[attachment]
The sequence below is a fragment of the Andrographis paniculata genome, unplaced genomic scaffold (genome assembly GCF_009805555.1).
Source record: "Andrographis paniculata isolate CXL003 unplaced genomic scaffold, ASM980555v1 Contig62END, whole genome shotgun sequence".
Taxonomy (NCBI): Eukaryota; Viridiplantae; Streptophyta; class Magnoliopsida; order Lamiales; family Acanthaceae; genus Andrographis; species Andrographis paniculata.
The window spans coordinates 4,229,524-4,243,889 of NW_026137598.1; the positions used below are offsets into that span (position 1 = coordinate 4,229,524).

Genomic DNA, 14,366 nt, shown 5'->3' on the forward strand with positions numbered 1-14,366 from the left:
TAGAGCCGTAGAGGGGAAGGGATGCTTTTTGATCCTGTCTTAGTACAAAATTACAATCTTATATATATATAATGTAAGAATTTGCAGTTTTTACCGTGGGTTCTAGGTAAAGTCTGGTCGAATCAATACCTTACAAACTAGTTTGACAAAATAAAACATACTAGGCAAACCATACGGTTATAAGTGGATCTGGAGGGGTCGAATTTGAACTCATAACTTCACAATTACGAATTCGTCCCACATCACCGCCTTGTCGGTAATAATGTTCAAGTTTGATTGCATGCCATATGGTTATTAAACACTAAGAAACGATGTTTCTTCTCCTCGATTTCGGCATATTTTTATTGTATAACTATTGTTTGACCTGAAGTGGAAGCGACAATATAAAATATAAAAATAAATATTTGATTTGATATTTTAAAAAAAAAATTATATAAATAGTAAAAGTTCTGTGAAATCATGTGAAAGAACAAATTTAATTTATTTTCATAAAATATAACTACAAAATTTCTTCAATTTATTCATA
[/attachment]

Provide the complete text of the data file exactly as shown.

The sequence below is a fragment of the Andrographis paniculata genome, unplaced genomic scaffold (genome assembly GCF_009805555.1).
Source record: "Andrographis paniculata isolate CXL003 unplaced genomic scaffold, ASM980555v1 Contig62END, whole genome shotgun sequence".
Taxonomy (NCBI): Eukaryota; Viridiplantae; Streptophyta; class Magnoliopsida; order Lamiales; family Acanthaceae; genus Andrographis; species Andrographis paniculata.
The window spans coordinates 4,229,524-4,243,889 of NW_026137598.1; the positions used below are offsets into that span (position 1 = coordinate 4,229,524).

Genomic DNA, 14,366 nt, shown 5'->3' on the forward strand with positions numbered 1-14,366 from the left:
TAGAGCCGTAGAGGGGAAGGGATGCTTTTTGATCCTGTCTTAGTACAAAATTACAATCTTATATATATATAATGTAAGAATTTGCAGTTTTTACCGTGGGTTCTAGGTAAAGTCTGGTCGAATCAATACCTTACAAACTAGTTTGACAAAATAAAACATACTAGGCAAACCATACGGTTATAAGTGGATCTGGAGGGGTCGAATTTGAACTCATAACTTCACAATTACGAATTCGTCCCACATCACCGCCTTGTCGGTAATAATGTTCAAGTTTGATTGCATGCCATATGGTTATTAAACACTAAGAAACGATGTTTCTTCTCCTCGATTTCGGCATATTTTTATTGTATAACTATTGTTTGACCTGAAGTGGAAGCGACAATATAAAATATAAAAATAAATATTTGATTTGATATTTTAAAAAAAAAATTATATAAATAGTAAAAGTTCTGTGAAATCATGTGAAAGAACAAATTTAATTTATTTTCATAAAATATAACTACAAAATTTCTTCAATTTATTCATA